2020.05.18 13:02

Lithuania's tourism sector pins hopes on reopening borders

Erika Alonderytė, BNS2020.05.18 13:02

The opening of Baltic borders will give a boost to Lithuania's hard-pressed tourism industry, but the country should put effort into attracting travelers, the sector's representatives say.

Two months into the coronavirus quarantine, Lithuania has been gradually relaxing restrictions. As of Monday, Baltic residents are allowed to travel freely across Lithuania, Latvia and Estonia.

Read more: As Baltics reopen, thousands cross borders daily

Businesses hope that more countries will open their borders to tourists in the near future.

Žydrė Gavelienė, the head of the National Tourism Business Association, says Lithuanians will make use of the Baltic ‘free travel bubble’, welcoming the relaxed rules.

“It's a very positive sign, since Lithuanians were under stricter quarantine restrictions than Latvians and Estonians,” Gavelienė told BNS.

Lithuanians like to travel and use every possibility to go on trips abroad, she adds. “They have always liked the Latvian seaside, and also Tallinn no longer seem so far.”

Read more: Eager to restart tourism, Central Europe takes cue from Baltics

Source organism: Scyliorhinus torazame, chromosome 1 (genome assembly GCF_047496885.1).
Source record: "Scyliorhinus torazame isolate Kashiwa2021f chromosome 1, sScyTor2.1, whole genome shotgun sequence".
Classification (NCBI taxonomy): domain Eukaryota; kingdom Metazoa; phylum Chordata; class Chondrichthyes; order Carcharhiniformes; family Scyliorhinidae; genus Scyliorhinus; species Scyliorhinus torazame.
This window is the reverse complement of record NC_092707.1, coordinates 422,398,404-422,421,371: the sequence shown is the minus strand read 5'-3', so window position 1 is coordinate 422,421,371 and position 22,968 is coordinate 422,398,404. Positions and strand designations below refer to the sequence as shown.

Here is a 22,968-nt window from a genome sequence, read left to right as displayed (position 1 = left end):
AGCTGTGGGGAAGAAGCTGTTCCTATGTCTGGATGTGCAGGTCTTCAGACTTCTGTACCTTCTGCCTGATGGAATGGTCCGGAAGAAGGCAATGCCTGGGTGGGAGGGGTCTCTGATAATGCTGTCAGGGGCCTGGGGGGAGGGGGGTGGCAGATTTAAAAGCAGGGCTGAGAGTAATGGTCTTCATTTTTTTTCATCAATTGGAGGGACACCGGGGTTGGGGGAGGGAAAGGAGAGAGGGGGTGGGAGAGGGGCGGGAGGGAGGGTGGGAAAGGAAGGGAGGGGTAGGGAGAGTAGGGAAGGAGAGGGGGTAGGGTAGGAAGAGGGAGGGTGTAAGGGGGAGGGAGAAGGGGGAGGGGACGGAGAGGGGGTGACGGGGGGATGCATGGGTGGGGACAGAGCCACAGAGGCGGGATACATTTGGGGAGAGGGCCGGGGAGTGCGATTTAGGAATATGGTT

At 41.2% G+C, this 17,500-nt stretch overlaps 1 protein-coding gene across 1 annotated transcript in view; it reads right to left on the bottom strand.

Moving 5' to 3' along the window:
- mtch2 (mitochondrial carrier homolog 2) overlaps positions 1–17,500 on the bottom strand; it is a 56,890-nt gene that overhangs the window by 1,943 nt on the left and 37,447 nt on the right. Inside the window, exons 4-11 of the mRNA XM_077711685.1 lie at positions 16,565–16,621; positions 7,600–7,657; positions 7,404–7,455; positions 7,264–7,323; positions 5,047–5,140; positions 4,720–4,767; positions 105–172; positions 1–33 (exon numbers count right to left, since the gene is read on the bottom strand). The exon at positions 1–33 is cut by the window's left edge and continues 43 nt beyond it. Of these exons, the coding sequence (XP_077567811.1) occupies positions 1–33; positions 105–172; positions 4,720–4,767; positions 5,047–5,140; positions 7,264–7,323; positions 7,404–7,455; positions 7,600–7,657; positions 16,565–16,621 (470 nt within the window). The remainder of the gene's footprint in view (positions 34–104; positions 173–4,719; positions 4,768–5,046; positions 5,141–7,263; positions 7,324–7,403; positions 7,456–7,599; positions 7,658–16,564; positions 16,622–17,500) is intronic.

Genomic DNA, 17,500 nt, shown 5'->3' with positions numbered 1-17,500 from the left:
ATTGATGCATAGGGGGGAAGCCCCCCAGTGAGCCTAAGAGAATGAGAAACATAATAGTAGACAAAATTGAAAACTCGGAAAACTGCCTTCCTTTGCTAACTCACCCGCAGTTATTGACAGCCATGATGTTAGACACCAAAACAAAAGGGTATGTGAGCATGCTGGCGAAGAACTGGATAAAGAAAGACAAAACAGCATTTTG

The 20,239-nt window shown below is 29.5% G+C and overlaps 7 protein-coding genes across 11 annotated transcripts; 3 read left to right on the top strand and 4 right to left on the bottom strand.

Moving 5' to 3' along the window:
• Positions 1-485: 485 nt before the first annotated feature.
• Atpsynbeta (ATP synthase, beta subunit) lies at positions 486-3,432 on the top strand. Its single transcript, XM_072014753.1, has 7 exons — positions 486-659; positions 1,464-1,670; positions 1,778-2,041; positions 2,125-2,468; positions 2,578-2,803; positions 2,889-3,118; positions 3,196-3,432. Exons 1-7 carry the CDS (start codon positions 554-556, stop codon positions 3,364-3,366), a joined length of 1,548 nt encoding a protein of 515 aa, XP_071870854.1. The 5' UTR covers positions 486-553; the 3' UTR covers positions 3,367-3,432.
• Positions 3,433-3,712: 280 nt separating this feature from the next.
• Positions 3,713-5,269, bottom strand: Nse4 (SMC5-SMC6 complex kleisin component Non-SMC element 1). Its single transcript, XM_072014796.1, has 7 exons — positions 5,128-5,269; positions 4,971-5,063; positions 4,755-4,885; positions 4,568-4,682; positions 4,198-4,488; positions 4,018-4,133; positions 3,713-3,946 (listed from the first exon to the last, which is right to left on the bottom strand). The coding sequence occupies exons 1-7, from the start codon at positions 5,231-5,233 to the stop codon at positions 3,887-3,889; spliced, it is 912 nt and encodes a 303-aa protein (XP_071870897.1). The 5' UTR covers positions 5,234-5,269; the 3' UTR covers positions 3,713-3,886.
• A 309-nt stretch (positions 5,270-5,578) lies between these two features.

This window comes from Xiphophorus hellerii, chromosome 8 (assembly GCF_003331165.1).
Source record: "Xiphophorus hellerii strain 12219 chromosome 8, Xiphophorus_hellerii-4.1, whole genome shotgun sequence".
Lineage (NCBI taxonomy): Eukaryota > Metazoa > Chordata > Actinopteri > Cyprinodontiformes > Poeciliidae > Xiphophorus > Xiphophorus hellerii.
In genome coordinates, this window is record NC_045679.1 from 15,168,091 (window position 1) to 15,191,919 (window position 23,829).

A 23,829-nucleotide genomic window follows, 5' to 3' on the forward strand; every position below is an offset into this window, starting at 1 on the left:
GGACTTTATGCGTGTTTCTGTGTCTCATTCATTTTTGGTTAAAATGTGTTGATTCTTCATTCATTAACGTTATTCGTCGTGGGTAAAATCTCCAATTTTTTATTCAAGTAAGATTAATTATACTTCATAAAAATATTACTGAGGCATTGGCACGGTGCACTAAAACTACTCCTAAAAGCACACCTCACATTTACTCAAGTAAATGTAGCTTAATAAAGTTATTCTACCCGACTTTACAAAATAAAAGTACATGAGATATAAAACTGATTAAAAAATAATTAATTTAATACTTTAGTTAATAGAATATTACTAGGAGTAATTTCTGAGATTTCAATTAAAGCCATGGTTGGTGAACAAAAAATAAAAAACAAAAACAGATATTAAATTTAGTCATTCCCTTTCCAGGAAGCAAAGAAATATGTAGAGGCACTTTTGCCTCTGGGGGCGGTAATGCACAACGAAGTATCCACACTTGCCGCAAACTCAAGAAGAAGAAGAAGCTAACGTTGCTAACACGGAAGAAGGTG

However, the opening of borders alone will not result in surging tourism, according to Gavelienė. Lithuania should do more to compete with the other countries that are starting to welcome foreign travelers.

“Nothing will be that simple. Latvians know about Lithuania and make use of the opportunity [to come]. But we should not forget that there are many countries competing in the tourism market. Greece announced several weeks ago that it would be welcoming tourists as of July 1, and Georgia also recently said it was opening up,” she said.

Evalda Šiškauskienė, the president of the Lithuanian Association of Hotels and Restaurants, says several agencies, including Travel Lithuania and Go Vilnius, are working on a campaign to attract tourists to the country.

It will initially focus on Latvia and Estonia, but will later expand to include Poland, Germany and Israel.

“We are preparing a major campaign to invite Latvians to come to Lithuania. It’s an important market where we used to have an annual growth rate of 11 percent,” Šiškauskienė tells BNS.

Decisions to allow travel from other countries will have to be made by the Ministry of Foreign Affairs, she adds.

Domestic tourism within Lithuania is also recovering. Hoteliers in the Baltic resort town of Palanga, which had temporarily banned accommodation services in April, say they are 80-percent booked on some weekends.

Citizens and residents of Lithuania, Latvia and Estonia are able to travel to other Baltic states freely and without the mandatory 2-week self-isolation as long as they have not been outside the Baltics over the past 14 days.

However, document checks remain in place on the Lithuanian border. There are no documents checks on the Latvian–Estonian border.

Baltic residents returning from foreign countries will still be required to self-isolate for two weeks and be able to do that in their home country.

As of last week, people from Poland are allowed to come to Lithuania for business, work or education.

Read more: AirBaltic resumes Vilnius–Riga flights